What is the correct pronunciation of "Porto"?

I’m unclear on the correct pronunciation of “Porto”, specifically with regards to the final “o”. I would think that the same rule as in words like gosto and gato would apply where the final “o” is more of a closed “o” sound. I’m here in Porto though and my impression is that the final “o” is being pronounced more like the “o” in “sopa”, a more open “o” sound. What’s the correct pronunciation?

Peter

1 Like

@pwsteele, the final O is a more closed sound, more closed than in “sopa”. But if your reference is the average Lisbon accent, for example (as heard in most Practice Portuguese materials), the northern pronunciation might sound slightly more open or somehow more rounded than you’re used to. In that case, it’s a matter of adjusting your baseline of what’s a closed sound to the local accent(s) you hear around you :slight_smile:

Since we don’t stress the last o, we drop it. Generally we pronounce Porto and the English word Port identically, but Peter makes a good point - the pronunciation of Porto will vary across Portugal depending on where the speakers are from and what kinds of accents they have.

Porto’s accent particularly features open vowel sounds.

We went to a football match here and instead of a national anthem they sang a boisterous song about Porto and their beloved football team. The song pronounced Porto with a very loud and proud wide open O. Of course, it’s not unusual for songs to play with pronunciation.

I’m definitely running into some difficulty with accents here. I’m Canadian so everything l say will of course be tainted with the regional accent of my home province in Canada. I discovered the drink guaraná since being in Portugal and find I have to pronounce it very slowly and carefully when ordering it at a restaurant to be understood.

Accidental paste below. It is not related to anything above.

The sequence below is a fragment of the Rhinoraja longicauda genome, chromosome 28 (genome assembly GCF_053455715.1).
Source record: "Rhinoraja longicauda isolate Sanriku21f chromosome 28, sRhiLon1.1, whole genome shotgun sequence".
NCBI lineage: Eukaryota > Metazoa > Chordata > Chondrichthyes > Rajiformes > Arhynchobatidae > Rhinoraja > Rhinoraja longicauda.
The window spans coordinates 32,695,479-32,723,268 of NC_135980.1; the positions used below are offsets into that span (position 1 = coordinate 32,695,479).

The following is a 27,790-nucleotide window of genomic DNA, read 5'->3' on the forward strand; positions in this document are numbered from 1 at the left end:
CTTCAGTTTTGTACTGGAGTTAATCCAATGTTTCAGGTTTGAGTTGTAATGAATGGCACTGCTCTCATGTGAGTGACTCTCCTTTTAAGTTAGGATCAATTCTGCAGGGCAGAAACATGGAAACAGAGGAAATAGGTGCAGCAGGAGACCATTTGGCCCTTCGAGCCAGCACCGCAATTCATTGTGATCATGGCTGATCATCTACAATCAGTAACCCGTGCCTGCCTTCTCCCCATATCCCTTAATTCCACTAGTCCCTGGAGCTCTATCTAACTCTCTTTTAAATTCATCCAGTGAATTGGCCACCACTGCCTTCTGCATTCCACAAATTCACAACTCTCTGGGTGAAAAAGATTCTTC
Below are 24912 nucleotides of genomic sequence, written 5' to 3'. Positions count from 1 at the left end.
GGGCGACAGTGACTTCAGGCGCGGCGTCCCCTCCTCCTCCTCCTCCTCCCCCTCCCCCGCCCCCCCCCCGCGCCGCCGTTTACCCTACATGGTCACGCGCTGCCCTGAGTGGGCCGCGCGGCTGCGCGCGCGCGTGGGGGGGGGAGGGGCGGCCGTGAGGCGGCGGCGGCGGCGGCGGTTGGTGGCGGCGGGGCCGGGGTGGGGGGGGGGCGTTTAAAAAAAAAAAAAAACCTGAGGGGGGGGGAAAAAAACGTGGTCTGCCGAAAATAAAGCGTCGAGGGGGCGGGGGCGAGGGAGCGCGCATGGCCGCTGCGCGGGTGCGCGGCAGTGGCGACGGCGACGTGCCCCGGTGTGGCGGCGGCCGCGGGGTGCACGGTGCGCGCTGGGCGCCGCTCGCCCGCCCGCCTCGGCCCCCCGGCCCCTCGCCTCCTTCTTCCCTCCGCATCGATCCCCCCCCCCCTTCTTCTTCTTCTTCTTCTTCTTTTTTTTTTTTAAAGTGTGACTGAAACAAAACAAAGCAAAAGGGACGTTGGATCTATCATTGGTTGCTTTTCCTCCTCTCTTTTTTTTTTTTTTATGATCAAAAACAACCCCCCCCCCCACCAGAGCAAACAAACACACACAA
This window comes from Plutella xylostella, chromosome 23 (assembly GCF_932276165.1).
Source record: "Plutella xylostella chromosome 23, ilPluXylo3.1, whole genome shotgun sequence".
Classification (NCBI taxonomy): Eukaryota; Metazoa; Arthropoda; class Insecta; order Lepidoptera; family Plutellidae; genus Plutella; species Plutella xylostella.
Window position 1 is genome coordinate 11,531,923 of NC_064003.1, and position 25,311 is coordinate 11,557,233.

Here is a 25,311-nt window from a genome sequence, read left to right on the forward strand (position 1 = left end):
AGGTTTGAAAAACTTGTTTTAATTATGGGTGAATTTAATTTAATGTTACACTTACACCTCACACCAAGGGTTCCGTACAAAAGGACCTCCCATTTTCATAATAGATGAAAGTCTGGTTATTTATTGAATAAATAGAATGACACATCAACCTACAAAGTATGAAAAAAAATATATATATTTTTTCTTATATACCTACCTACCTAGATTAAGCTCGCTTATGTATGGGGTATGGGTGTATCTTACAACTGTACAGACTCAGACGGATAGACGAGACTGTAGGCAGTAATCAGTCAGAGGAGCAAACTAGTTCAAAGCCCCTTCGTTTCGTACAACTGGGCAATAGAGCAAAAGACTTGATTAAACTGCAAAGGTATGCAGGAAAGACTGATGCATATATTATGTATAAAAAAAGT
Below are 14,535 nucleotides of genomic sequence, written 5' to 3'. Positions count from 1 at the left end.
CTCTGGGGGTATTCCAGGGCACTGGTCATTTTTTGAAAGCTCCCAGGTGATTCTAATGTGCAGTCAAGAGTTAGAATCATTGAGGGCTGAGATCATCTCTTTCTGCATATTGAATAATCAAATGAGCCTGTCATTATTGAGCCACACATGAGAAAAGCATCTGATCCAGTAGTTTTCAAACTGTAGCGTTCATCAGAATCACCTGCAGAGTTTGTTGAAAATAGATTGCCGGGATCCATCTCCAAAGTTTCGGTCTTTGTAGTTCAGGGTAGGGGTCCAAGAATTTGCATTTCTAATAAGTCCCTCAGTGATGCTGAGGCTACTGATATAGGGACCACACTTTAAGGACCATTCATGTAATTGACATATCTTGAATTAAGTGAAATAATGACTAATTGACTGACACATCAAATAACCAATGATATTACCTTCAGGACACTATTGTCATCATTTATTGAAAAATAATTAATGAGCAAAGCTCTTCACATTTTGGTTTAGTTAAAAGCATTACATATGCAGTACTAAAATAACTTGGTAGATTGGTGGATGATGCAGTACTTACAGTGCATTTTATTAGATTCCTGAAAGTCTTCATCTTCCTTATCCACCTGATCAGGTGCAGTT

In another case, my wife and I were in a furniture store the other day and an attendant asked if we needed help. I replied “Estamos só a olhar” and she didn’t understand me at all. I tried pronouncing each word slowly and she still didn’t understand. I opened my phone and typed in what I was saying and then it finally dawned on her what I was saying. She repeated the phrase herself and it basically came out as “stams solhar”. I would not have understood her version anymore than she apparently couldn’t understand mine.

I’m finding in general that although I can read the Portuguese I encounter reasonably well, it’s rare that I can understand what someone says when they speak to me in Portuguese. I know that’s normal when learning a new language but it’s definitely frustrating. It will take many months of emersion to improve my oral comprehension.

Peter

2 Likes